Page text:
Editor’s note: In observance of Martin Luther King Jr. Day, the Forward is resurfacing some of our recent coverage related to the Black-Jewish experience and racial justice. This article originally appeared in July, 2020.
As an offensive tackle for the Pittsburgh Steelers, Zach Banner is paid to throw all six feet, eight inches and 350 pounds of his body between his team’s quarterback and would-be assailants. Recently, a spate of comments made by other professional athletes gave him a new cause to put his weight behind: blocking antisemitism from seeping into racial justice movements.
In a live-streamed conversation July 23 with other Pittsburgh activists hosted by Bend The Arc, Banner, who is Black and Chamorro and not Jewish, spoke about his commitment to developing his knowledge about Jewish culture as part of his broader mission both within and beyond his sport.
“As a member of the National Football League who wants to continue to dominate and rise on a personal level, and also as a Pittsburgh Steeler, I just want to let you know that the change in the locker room is coming,” Banner said.
The panel brought together voices from several social justice spheres. Joining Banner on the videoconference were Jasiri X, a hip hop artist and founder of the artist/activist collective 1Hood; Julie Mallis, a visual artist and director of Repair the World, an international Jewish social justice group; Michelle King, an educational equity expert; and Graie Hagans, representing Bend the Arc, and Jonathan Mayo, a baseball journalist and an active member of Bend the Arc Jewish Action: Pittsburgh.
In a session that lasted nearly two hours, the panelists took turns sharing their experiences dealing with racial injustice and ideas for combating it.
When it was Banner’s turn, he described his fear of the police as a Black man in America. During routine traffic stops — he sheepishly conceded earning some speeding tickets — he still fears for his life.
With it ingrained in him from a young age that white people would always be suspicious of him because of his skin color, Banner had once turned that suspicion in the opposite direction.
“Growing up, anyone with white skin I just believed didn’t care,” he said.
Now, he encounters the same sentiment among the youth in the Tacoma, Washington, community he grew up in.
“There’s a common misbelief amongst Black and brown people — I know this from growing up and I’ve heard it and listened to it — that Jewish people are just like any other white race,” said Banner. “You can mix them up with the rest of the majority and don’t understand that they’re a minority as well. For you to have me here, I want to use this opportunity to show that to them.”
Later in the conversation, Mayo,who is white, said he wanted to do more to combat stereotypes using his platform, and asked Banner what had motivated him to respond to NFL player DeSean Jackson’s anti-Semitic post. Banner said it was about holding a peer accountable. Then he turned the question on Mayo.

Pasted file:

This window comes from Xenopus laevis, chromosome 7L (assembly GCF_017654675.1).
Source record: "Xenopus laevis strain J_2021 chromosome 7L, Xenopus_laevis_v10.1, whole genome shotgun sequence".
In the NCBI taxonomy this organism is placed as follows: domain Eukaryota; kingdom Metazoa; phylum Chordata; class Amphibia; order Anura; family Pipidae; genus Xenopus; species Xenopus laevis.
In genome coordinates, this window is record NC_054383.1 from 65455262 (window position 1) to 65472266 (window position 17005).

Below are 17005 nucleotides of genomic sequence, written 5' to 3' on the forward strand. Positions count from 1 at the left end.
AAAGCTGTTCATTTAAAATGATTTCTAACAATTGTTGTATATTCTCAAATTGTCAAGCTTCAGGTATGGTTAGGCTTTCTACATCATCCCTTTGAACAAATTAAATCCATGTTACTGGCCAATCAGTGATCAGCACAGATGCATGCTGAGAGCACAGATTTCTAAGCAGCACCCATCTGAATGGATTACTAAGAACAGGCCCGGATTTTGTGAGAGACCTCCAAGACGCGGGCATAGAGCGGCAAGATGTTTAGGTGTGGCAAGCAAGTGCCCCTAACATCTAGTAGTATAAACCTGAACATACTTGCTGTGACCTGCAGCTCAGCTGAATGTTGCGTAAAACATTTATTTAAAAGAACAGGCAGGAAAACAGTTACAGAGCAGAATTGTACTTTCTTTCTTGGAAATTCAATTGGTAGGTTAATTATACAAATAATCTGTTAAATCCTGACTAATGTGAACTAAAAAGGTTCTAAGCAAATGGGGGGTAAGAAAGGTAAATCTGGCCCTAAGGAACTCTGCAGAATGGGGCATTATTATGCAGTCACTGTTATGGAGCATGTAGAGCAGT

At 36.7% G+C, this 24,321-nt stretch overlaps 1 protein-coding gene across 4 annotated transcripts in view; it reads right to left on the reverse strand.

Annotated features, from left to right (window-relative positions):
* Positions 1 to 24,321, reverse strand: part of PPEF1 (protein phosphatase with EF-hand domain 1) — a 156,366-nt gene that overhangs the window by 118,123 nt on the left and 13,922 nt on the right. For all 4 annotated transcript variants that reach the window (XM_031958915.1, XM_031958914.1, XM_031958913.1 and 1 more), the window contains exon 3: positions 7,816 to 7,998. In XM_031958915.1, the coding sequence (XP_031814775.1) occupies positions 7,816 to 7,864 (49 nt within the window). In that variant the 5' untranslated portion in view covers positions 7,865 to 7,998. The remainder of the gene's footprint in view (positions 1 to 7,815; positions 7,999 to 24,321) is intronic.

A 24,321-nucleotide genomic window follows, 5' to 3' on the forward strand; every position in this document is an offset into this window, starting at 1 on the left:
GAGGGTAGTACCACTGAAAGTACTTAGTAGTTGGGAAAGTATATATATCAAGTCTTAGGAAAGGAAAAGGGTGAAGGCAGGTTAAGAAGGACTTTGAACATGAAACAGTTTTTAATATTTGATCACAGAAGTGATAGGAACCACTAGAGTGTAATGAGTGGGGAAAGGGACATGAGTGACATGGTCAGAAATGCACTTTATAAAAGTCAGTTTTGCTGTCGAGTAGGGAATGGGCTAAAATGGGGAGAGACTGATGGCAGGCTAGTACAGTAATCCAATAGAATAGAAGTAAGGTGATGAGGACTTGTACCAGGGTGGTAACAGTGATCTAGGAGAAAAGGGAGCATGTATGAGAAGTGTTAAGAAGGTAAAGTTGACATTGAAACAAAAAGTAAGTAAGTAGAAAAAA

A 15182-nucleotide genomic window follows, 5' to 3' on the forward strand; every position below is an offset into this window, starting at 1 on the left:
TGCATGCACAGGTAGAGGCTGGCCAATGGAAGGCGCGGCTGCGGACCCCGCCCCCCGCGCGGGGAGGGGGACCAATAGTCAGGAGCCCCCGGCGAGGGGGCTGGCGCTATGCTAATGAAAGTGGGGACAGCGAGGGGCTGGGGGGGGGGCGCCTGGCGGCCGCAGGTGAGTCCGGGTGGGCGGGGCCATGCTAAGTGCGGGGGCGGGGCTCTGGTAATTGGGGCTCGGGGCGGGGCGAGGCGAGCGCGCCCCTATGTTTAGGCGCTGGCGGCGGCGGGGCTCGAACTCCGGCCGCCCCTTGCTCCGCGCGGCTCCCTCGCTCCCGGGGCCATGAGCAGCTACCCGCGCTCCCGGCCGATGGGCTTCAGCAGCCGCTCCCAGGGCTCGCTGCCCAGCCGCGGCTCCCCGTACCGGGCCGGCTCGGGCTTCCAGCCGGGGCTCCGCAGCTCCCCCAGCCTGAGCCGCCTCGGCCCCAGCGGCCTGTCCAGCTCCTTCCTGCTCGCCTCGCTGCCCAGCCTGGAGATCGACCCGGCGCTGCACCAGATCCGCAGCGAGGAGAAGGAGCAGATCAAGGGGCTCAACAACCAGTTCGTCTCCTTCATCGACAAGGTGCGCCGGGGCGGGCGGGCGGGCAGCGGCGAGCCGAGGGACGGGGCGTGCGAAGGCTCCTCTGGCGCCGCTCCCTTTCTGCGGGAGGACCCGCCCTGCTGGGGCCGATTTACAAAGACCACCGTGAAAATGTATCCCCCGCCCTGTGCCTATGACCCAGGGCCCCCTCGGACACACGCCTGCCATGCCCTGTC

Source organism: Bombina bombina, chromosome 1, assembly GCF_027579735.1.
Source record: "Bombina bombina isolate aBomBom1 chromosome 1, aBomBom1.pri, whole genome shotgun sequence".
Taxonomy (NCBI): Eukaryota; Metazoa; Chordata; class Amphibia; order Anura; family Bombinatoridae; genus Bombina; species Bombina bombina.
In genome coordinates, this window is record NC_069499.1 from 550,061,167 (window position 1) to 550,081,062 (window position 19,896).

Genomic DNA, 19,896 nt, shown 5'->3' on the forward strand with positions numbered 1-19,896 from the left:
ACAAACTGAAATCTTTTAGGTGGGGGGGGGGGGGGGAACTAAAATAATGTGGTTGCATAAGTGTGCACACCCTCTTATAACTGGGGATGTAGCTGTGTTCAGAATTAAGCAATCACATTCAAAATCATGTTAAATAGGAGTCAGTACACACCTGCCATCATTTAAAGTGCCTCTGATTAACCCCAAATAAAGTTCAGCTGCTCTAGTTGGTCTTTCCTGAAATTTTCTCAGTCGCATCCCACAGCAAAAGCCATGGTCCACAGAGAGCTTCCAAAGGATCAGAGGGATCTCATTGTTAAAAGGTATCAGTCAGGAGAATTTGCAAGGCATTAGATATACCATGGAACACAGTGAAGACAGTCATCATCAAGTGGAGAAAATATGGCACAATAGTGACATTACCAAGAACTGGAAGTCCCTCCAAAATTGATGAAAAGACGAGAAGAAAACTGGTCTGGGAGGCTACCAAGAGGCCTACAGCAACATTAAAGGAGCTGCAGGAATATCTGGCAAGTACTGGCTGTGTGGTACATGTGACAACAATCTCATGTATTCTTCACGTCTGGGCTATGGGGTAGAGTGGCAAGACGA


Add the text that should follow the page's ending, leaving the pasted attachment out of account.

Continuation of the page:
“You have a very large white audience as well, just like I do in the National Football League, and you need to take responsibility as a writer and as a media person. I’m not trying to jump on you brother, but I’m urging you to keep being brave.
“Don’t apologize for it — just own it.” (Then he teased Mayo for covering “such a boring sport.”)
“Your challenge is accepted,” Mayo replied. “I will continue to push myself.”
At University of Southern California, Banner made Jewish friends, who he described as family members in a two-minute video response to DeSean Jackson’s inflammatory post that has received over 750,000 views on Twitter. Jackson’s post excerpted a quote falsely attributed to Adolf Hitler, in which Jews are portrayed as conspirators bent on dividing the Black community.
Banner’s message invoked his connection to the Jewish community, which was deepened by the murder of 11 Jews in a mass shooting at the Tree of Life synagogue in Pittsburgh. Banner was in his first season with the Steelers at the time.
“Just to empathize in that situation, and to hear things like anti-Semitic comments still happening, on that platform, I’m simply here to take steps with you guys to abolish that,” Banner told the panel.
Since posting his response to Jackson, Banner’s odyssey into Jewish culture has taken a flavorful turn. Upon receiving a special shipment from a social justice-oriented bakery called the Challah Back Girls, Banner recorded himself trying challah for the first time, delivering rave reviews. The Challah Back Girls are donating a portion of their July proceeds to Banner’s foundation.
Banner’s excited documentation of his experience has earned him a Jewish following, which has adopted him with equal enthusiasm.
“Other than challah, I’m really not too educated on the Jewish community so far,” he admitted with a smile Thursday night. “That challah was really, really good. The people who made it have souls and spirits as well, and they have a history.”
I really don’t want to talk to people who make anti-Semitic comments. I honestly just wanna make ‘em look dumb real quick and move on. Don’t waste time attacking DeSean Jackson. He’s fighting for his job and his public image — that’s on him. But if we waste time trying to fix him, or Ice Cube, or Nick Cannon…we can’t move on.”
As Banner pointed out, action would speak louder than words, and it has to come on a bigger stage. When Michelle King, an educational equity expert who was moderating the session, referred to the professional athlete apart from the three professional activists, Banner stepped in to correct her. “I need to challenge myself and step into that role as well,” he said.
“Unfortunately we’re going to have more views at the Super Bowl than we will on this YouTube video,” he added. “So it’s up to us with that kind of platform.”
Zach Banner speaks out for Black and Jewish understanding